Fig. 4: Number of Xtructure branches per tuple attribute (column) for different datasets.

Simple structure. Through the wildcard “*” and “+” operators, regexes allow infinite variability of structure within a domain. In practice, on the MassData dataset (open data from Massachusetts), we found that around 20% of columns are fixed length, over half have only 3 distinct column lengths, more than 85% have average length less than 10, and 99% have average length less than 50. This makes sense because databases are designed to be easy to manipulate and process, and constraining the data formats into well-structured values helps achieve this goal. Further, many regular expression learning papers focus on learning a minimal regular expressions, but since database columns are already simple, minimality is not a primary concern, especially if it comes at the cost of efficiency.

Consistent structure. The optionality operator in regular expressions allows one to construct concise expressions such as “AB(C)DE.” Instead, the equivalent “”, which separates each pattern into a different branch is simpler to learn. We found 40% attributes of data.gov can be represented by at most 2 global branches, and nearly 100% by at most 8. We show the number of branches required to represent the data of 3 real datasets in  4, confirming the same trend. Again, regular expressions favor expressivity over efficiency, which isn’t necessary.

I removed the previous paragraph where we were pseudo-formally introducing Xtructure repr.

In short, regexes are neither necessary (too expressive) nor sufficient (they are too slow) for solving the problem of structure learning addressed in this paper. Instead, as we show, less complex Xtructures can be learned more efficiently while still capturing the structure of real databases.

Iii Xsystem Implementation

address small comments from R2.D3

In this section we introduce the Xtructure model to learn syntactical patterns from structured data.

Fig. 5: Xtructure data model

Iii-a The Xtructure Model

The goal of Xsystem is to learn a Xtructure from examples incrementally (tuple by tuple). To do this, we design an architecture that allows us to probabilistically model each example, and thus at any point output the “current” representation. The architecture of Xtructure5) has several layers with distributions at the foundation; tuples are fit into the model by passing them through this layered structure in a well-defined way. The layers are organized hierarchically, with each one taking care of a different aspect of the learning process. We explain each layer’s role next.

The bottom layer in the hierarchy is the symbol layer, which holds a distribution over the ASCII characters that occur at a given position in the input tuples. This permits us to represent a position in a tuple as a character class, an or-statement, a single character, or a wildcard (“.”) based on the distribution. For example, if a series of mm/dd/(yy)yy dates are fed to a Xtructure, the first character will hold a distribution containing only the values or , (since months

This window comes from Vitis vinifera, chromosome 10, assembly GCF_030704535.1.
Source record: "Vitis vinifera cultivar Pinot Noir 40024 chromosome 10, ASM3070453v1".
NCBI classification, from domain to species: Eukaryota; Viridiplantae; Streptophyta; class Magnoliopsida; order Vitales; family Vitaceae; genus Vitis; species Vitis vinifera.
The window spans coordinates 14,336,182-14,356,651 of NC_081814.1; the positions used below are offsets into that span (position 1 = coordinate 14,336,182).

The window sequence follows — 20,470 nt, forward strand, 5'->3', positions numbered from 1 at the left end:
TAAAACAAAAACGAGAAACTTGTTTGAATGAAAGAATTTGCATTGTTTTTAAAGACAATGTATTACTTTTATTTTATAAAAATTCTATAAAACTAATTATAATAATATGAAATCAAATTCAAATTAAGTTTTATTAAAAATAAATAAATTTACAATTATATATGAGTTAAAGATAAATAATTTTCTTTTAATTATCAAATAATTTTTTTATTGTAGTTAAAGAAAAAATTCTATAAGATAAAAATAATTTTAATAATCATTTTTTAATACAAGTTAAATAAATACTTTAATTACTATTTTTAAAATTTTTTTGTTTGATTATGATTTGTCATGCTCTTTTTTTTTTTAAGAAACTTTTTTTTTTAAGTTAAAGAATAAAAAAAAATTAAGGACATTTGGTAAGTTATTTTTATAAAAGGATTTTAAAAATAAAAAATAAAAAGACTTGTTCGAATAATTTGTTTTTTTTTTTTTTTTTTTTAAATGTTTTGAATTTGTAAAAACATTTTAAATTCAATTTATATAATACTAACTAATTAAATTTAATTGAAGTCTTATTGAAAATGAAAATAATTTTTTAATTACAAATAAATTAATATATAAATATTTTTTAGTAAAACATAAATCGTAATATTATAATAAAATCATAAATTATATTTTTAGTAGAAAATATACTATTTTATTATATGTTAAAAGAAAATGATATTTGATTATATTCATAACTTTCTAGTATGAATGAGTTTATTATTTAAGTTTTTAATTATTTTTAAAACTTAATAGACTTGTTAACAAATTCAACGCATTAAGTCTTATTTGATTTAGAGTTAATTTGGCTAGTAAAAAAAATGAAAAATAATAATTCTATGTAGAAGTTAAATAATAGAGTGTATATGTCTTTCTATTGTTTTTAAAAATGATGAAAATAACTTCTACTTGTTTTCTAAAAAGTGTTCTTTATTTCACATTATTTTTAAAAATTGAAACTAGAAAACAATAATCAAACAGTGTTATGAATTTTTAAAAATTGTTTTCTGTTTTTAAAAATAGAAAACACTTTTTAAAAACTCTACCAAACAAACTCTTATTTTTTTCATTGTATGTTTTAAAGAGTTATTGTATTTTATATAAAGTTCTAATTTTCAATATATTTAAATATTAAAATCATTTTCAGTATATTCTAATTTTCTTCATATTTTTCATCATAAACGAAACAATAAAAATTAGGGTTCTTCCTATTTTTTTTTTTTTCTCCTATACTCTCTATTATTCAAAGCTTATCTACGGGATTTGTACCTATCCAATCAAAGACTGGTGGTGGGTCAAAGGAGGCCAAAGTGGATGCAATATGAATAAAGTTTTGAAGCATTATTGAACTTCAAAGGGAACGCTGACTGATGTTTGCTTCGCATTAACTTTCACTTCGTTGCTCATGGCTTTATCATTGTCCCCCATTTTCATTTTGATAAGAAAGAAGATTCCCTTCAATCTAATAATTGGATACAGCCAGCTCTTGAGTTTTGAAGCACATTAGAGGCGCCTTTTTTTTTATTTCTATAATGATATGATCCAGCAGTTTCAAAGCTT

) of the year. The second will eventually converge to a uniform distribution over

and thus it will be represented with the character class digit, D. We explain how we decide each representation from later in the paper.

The token layer represents sequences of characters from the original tuples, or tokens, obtained by splitting the original tuple according to a set of delimiters, -, /, #. The intuition is that delimiters often capture substructure of tuples. Consider the “10/1/2017” date as an example: here the three tokens are separated by /. Each token is represented in a token representation, which is simply a linked list of symbols (from the symbol layer). For dates, the “months” in the date will be a token in the token layer, eventually represented as (0—1)D. When no delimiters are available in the data, the entire string is represented as a single token.

Tokens of different lengths cannot be represented with a single token layer. The next layer in the hierarchy, called branch layer, deals with variable-length data. A branch layer consists of a list of token layers, and can represent an entire tuple. In particular, a branch layer represents a list of words – represented by token structures – interleaved with delimiters. In our running example, we may find dates with two different formats for the year, a 4- and a 2-digit one. These two variations will be represented with two different branches in a branch representation.

Each Xtructure has several branch representations to represent attributes with different syntactical patterns, for example, tuples with different lengths. It is common to find dates with many different formats, due to data quality issues, as well as IDs, capitalization typos, etc.

Iii-B Learning a Xtructure

Xtructures are adapted after each input tuple is consumed. When it gets a new tuple, Xsystem chooses an existing branch for the tuple, if one exists, or creates a new branch and seeds it with the input. This decision is made based on a measure of scoring fit. The branch representation then segments the input into tokens, , based on a set of delimiters, and splits each token, , into characters, updating the token and symbol layers.